Species distribution and function
In eukaryotes, steroids are found in fungi, animals, and plants.
Fungal steroids include the ergosterols, which are involved in maintaining the integrity of the fungal cellular membrane. Various antifungal drugs, such as amphotericin B and azole antifungals, utilize this information to kill pathogenic fungi. Fungi can alter their ergosterol content (e.g. through loss of function mutations in the enzymes ERG3 or ERG6, inducing depletion of ergosterol, or mutations that decrease the ergosterol content) to develop resistance to drugs that target ergosterol. Ergosterol is analogous to the cholesterol found in the cellular membranes of animals (including humans), or the phytosterols found in the cellular membranes of plants. All mushrooms contain large quantities of ergosterol, in the range of tens to hundreds of milligrams per 100 grams of dry weight. Oxygen is necessary for the synthesis of ergosterol in fungi. Ergosterol is responsible for the vitamin D content found in mushrooms; ergosterol is chemically converted into provitamin D2 by exposure to ultraviolet light. Provitamin D2 spontaneously forms vitamin D2. However, not all fungi utilize ergosterol in their cellular membranes; for example, the pathogenic fungal species Pneumocystis jirovecii does not, which has important clinical implications (given the mechanism of action of many antifungal drugs). Using the fungus Saccharomyces cerevisiae as an example, other major steroids include ergosta‐5,7,22,24(28)‐tetraen‐3β‐ol, zymosterol, and lanosterol. S. cerevisiae utilizes 5,6‐dihydroergosterol in place of ergosterol in its cell membrane.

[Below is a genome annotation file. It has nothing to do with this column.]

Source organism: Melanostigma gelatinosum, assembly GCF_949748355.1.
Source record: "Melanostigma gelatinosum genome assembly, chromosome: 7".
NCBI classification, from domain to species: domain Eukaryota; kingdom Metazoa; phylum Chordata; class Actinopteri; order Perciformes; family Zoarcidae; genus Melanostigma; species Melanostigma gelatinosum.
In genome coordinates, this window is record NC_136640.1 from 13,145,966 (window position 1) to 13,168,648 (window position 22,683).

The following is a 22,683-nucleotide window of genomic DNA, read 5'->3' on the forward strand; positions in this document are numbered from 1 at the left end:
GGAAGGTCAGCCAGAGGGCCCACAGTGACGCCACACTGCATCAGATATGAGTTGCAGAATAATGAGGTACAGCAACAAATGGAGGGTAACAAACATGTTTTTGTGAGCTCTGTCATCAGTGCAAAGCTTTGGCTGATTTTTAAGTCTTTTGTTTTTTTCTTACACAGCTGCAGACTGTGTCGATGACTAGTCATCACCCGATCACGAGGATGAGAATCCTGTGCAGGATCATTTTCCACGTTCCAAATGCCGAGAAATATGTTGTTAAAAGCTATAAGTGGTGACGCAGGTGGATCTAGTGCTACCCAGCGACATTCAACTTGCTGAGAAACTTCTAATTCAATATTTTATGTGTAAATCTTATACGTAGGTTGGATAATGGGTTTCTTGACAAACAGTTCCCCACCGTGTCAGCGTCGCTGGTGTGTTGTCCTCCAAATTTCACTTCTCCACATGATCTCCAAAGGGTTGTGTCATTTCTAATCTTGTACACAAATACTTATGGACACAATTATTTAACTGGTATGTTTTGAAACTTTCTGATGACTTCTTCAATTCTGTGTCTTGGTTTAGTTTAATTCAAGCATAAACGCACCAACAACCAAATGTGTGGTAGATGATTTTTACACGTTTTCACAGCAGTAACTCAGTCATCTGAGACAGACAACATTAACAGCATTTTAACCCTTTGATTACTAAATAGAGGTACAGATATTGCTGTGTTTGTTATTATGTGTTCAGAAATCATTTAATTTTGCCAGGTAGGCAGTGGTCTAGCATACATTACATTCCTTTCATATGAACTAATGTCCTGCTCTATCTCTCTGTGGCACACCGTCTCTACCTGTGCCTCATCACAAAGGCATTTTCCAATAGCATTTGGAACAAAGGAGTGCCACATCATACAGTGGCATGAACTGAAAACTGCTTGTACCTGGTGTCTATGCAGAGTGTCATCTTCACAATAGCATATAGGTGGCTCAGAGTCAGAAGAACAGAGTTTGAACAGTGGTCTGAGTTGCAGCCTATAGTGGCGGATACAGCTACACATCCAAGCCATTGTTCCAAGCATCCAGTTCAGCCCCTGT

Animal steroids include compounds of vertebrate and insect origin, the latter including ecdysteroids such as ecdysterone (controlling molting in some species). Vertebrate examples include the steroid hormones and cholesterol; the latter is a structural component of cell membranes which helps determine the fluidity of cell membranes and is a principal constituent of plaque (implicated in atherosclerosis). Steroid hormones include:
- Sex hormones, which influence sex differences and support reproduction. These include androgens, estrogens, and progestogens.
- Corticosteroids, including most synthetic steroid drugs, with natural product classes the glucocorticoids (which regulate many aspects of metabolism and immune function) and the mineralocorticoids (which help maintain blood volume and control renal excretion of electrolytes)
- Anabolic steroids, natural and synthetic, which interact with androgen receptors to increase muscle and bone synthesis. In popular use, the term “steroids” often refers to anabolic steroids.
Plant steroids include steroidal alkaloids found in Solanaceae and Melanthiaceae (specially the genus Veratrum), cardiac glycosides, the phytosterols and the brassinosteroids (which include several plant hormones).